(Physorg) -- The smallest mammoth known to have ever lived has been identified by Natural History Museum scientists, and is reported in the journal Proceedings of the Royal Society B today.
The extinct dwarf mammoth, species Mammuthus creticus, was around 1m tall, about the size of a modern baby African or Asian elephant.
It weighed about 300kg, half the weight of the previous known smallest dwarf mammoth, M. lamarmorai.
The fossils, unearthed in 1904 in Cape Malekas, Crete, have been re-examined and identified by the Museum's fossil mammal experts Dr Victoria Herridge and Dr Adrian Lister.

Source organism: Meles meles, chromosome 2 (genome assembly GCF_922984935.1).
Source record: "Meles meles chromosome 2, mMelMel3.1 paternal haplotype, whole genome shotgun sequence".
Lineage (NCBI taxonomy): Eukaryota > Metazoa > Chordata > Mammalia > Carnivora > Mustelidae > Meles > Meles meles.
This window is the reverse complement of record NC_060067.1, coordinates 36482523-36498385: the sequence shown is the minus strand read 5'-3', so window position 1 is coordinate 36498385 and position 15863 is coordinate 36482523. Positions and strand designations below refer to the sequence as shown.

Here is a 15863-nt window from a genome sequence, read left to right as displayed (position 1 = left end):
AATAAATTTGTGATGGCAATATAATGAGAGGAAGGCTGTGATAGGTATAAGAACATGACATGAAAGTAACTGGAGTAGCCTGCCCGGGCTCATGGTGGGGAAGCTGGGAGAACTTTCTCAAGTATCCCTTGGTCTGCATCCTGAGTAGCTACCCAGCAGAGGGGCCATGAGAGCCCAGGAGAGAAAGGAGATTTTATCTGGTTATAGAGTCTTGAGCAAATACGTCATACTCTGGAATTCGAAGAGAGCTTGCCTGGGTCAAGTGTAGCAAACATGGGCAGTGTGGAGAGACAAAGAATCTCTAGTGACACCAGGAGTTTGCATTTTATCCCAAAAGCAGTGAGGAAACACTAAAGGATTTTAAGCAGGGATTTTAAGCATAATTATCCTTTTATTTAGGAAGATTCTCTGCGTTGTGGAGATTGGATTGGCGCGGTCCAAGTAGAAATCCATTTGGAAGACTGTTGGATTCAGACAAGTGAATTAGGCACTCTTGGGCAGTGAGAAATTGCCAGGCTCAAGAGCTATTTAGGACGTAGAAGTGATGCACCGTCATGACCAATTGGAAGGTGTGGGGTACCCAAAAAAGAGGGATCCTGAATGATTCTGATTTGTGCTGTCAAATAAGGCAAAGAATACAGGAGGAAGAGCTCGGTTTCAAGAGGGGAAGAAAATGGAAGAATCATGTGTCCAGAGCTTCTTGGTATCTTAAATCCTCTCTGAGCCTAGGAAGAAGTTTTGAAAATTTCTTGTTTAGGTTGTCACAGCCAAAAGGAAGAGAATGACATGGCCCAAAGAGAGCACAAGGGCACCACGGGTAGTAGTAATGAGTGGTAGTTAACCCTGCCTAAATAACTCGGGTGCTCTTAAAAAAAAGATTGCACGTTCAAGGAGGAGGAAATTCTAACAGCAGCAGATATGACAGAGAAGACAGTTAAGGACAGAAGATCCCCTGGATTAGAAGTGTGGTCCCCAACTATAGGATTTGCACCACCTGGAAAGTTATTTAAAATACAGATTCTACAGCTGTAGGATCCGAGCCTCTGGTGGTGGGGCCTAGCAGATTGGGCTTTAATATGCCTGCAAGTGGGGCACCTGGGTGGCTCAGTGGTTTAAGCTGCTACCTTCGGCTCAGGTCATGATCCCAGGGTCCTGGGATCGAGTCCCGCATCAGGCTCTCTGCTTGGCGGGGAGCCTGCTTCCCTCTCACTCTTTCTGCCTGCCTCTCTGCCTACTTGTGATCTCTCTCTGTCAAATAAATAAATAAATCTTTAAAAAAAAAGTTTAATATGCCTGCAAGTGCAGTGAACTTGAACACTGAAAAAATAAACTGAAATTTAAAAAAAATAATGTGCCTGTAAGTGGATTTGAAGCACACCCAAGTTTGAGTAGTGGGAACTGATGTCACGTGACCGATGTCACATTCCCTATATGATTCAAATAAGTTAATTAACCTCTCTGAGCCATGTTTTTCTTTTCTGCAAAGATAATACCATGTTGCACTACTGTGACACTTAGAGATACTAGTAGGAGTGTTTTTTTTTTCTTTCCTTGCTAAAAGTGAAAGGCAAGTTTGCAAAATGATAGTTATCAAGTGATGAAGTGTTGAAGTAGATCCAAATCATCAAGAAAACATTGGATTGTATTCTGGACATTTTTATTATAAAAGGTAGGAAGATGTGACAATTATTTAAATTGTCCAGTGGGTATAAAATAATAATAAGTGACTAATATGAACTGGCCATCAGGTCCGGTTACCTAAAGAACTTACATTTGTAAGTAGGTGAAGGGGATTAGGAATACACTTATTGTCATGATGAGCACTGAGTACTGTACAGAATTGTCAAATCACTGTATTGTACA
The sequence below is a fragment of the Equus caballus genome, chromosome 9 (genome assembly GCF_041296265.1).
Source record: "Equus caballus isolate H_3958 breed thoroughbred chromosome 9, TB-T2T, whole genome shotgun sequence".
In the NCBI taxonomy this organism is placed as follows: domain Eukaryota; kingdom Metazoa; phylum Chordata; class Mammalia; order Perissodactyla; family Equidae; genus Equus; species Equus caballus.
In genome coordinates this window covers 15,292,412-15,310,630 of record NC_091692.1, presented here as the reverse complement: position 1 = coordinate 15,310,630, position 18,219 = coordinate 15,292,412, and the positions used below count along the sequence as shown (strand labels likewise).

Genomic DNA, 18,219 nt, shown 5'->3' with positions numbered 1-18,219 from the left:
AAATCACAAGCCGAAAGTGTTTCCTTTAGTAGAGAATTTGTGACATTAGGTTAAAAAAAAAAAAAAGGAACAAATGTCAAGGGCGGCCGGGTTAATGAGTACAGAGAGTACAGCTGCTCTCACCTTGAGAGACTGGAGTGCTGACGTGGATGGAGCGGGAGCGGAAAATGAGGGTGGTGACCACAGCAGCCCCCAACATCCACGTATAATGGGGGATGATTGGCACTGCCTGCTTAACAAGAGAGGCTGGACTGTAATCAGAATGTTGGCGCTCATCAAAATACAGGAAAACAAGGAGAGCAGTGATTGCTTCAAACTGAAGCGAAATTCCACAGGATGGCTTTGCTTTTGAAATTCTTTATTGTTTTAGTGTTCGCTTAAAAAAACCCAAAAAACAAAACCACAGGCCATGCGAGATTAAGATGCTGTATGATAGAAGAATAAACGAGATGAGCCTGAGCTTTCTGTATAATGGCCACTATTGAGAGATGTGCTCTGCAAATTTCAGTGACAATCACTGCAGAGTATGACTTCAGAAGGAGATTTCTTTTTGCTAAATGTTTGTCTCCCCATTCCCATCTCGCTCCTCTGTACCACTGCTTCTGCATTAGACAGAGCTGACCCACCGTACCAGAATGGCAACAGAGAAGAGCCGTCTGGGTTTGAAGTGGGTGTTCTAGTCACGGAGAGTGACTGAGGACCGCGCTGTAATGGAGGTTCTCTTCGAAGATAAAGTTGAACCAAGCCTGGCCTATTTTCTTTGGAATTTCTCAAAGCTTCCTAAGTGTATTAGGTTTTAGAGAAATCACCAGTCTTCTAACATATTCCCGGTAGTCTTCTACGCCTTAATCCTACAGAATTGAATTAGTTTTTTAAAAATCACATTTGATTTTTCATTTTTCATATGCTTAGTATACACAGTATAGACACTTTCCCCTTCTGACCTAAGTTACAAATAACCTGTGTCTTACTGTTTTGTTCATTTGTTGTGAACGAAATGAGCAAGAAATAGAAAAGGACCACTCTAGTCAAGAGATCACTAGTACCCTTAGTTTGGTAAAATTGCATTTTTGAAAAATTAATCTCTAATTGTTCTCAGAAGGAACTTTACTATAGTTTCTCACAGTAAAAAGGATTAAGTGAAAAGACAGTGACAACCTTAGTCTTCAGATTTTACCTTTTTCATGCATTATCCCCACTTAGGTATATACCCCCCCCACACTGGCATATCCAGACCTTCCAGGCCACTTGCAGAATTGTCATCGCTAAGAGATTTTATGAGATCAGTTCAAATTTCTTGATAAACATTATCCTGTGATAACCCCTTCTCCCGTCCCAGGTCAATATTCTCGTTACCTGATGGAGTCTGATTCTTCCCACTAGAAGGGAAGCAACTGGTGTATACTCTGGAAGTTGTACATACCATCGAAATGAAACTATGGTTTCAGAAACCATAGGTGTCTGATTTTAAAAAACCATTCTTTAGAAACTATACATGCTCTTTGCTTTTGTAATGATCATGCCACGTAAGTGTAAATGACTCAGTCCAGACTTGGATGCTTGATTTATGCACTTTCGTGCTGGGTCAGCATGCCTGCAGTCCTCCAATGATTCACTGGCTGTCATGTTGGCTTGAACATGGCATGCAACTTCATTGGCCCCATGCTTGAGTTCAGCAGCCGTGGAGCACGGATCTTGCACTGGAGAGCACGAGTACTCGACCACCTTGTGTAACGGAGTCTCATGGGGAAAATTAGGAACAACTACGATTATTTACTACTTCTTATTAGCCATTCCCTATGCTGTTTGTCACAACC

Mammoths are elephants, and 'elephant' is the broad term used for all elephant and mammoth species, living and extinct.
The identity settles a long-held debate about which part of the elephant family tree the Cretan dwarf belonged to.
It was thought that the Cretan dwarf was most likely a descendant of the extinct straight-tusked elephant, Palaeoloxodon antiquus, because this was the ancestor of nearly all the other extinct dwarf elephants found on various Mediterranean islands including Sicily, Malta and Cyprus. But the new work showed that this was not the case. Keep on reading...